Melbourne: Scientists have discovered a new species of green treefrog in Australia – with distinctive orange hands and feet and iridescent purple inner thighs.
Named Litoria bella, or the Cape York Graceful Treefrog, the striking animal had previously escaped scientific scrutiny because it had been mistaken for a southern relative called the Graceful Treefrog (Litoria gracilenta), which is commonly heard calling after rain in spring and summer.
“By looking at differences in its appearance, as well as its advertisement call and DNA, we now conclude that the Cape York Graceful Treefrog is a distinct species, bringing the number of known frog species in Australia to 239,” said Keith McDonald, from Queensland Museum in Australia. The species was thought to occur all the way from north-eastern New South Wales to northern Cape York Peninsula in Queensland, researchers said.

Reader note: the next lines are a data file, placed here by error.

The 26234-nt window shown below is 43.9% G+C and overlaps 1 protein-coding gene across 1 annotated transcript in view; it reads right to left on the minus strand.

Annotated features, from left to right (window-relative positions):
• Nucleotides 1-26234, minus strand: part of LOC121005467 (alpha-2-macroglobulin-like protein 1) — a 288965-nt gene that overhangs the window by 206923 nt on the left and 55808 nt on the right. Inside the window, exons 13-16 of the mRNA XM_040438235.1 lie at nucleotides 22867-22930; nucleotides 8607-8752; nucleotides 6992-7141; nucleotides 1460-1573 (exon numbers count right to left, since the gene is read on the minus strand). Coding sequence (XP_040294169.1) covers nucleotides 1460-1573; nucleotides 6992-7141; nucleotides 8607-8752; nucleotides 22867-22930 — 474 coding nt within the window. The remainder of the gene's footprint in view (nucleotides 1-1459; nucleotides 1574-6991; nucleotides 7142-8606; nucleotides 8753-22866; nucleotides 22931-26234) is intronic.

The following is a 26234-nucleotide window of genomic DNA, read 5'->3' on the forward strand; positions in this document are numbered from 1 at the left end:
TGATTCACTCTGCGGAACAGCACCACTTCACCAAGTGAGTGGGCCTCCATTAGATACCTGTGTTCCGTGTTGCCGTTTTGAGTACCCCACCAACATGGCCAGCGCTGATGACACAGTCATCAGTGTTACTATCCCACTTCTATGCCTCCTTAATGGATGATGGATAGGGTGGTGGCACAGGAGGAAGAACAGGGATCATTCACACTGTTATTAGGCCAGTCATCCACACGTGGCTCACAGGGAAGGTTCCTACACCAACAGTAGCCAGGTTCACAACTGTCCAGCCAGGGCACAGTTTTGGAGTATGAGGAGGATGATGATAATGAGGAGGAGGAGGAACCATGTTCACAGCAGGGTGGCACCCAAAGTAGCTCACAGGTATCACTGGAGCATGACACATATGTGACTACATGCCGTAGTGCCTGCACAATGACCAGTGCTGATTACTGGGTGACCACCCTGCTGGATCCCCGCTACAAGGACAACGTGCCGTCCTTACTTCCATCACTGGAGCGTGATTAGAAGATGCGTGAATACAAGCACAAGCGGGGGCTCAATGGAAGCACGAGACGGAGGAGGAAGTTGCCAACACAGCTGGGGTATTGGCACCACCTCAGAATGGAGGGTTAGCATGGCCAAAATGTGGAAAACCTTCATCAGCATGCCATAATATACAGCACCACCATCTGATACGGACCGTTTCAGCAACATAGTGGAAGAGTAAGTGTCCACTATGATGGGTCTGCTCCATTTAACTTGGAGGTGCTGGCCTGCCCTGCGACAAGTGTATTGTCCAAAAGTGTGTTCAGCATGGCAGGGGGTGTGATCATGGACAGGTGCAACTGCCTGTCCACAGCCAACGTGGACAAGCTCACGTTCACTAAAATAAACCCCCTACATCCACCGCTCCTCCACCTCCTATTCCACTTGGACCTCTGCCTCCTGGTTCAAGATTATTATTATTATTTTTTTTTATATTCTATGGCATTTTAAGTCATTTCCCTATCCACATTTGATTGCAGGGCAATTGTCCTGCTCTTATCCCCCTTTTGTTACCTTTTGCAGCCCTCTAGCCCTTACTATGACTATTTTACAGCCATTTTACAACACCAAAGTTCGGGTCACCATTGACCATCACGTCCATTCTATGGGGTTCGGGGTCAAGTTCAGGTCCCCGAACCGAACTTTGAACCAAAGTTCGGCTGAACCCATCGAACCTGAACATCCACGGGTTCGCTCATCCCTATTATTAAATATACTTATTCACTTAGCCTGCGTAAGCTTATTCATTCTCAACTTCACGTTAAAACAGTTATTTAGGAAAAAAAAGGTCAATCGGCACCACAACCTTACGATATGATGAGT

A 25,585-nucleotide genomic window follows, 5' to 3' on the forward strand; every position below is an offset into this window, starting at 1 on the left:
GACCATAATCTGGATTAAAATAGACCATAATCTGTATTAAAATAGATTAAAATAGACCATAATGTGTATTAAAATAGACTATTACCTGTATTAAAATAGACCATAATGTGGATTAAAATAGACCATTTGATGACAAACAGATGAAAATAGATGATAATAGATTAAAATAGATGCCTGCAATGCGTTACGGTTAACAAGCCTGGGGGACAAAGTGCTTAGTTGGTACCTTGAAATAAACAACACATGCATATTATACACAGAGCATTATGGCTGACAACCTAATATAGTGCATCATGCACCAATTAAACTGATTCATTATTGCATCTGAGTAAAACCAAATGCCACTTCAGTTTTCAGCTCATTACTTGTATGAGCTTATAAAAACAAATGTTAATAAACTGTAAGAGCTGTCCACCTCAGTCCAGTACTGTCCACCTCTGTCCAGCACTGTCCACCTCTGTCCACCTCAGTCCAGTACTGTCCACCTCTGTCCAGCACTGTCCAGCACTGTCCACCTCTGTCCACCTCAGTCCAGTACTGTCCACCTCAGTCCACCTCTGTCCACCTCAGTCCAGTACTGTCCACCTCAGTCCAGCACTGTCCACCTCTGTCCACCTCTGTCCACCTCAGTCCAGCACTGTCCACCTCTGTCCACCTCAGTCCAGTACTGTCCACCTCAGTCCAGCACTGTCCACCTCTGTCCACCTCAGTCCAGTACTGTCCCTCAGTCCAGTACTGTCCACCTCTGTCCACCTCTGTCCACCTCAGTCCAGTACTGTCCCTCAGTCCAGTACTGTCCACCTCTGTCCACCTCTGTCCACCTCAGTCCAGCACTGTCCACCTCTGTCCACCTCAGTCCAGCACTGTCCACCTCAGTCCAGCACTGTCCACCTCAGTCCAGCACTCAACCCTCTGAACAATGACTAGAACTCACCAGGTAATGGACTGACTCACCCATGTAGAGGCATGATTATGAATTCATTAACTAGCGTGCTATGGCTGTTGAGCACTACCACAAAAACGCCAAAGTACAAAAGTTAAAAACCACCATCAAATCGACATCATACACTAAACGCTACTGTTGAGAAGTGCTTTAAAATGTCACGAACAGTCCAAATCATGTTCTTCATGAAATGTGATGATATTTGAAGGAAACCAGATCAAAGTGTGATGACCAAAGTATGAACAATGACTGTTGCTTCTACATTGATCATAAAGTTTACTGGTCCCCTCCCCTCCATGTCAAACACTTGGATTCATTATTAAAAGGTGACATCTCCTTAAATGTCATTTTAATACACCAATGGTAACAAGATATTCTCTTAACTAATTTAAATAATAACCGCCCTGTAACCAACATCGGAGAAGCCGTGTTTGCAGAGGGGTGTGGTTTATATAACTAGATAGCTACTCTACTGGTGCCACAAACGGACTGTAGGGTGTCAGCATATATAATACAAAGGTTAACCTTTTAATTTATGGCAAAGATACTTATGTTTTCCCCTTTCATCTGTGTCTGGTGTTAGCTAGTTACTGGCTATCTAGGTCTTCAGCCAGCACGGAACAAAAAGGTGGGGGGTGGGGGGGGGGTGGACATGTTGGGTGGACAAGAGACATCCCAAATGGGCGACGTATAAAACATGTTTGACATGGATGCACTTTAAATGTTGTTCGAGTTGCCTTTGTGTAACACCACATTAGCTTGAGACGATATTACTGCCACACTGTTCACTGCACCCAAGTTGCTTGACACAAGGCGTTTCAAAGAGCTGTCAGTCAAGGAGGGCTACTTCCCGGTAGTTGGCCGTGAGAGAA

However, subtle differences in appearance between Cape York frogs and their southern counterparts made researchers suspicious that more than one species was involved.
“By examining and comparing the frog’s colour and body measurements, DNA sequences and advertisement calls, we reveal that the frogs on northern Cape York Peninsula are a distinct species, and name the species the Cape York Graceful Treefrog (Litoria bella),” said McDonald. “We were also surprised to discover that the new species is more closely related to similar frogs in New Guinea than to its southern relative,” McDonald added.
The Cape York Graceful Treefrog is known from between Moa Island in the Torres Strait in the north, to about 20 km south of Coen on the Cape York Peninsula in the south.
The southern-most location of the new species is separated by 220 km from the most northern record of the Graceful Treefrog in the Endeavour Valley near Cooktown. The study was published in the journal Zootaxa.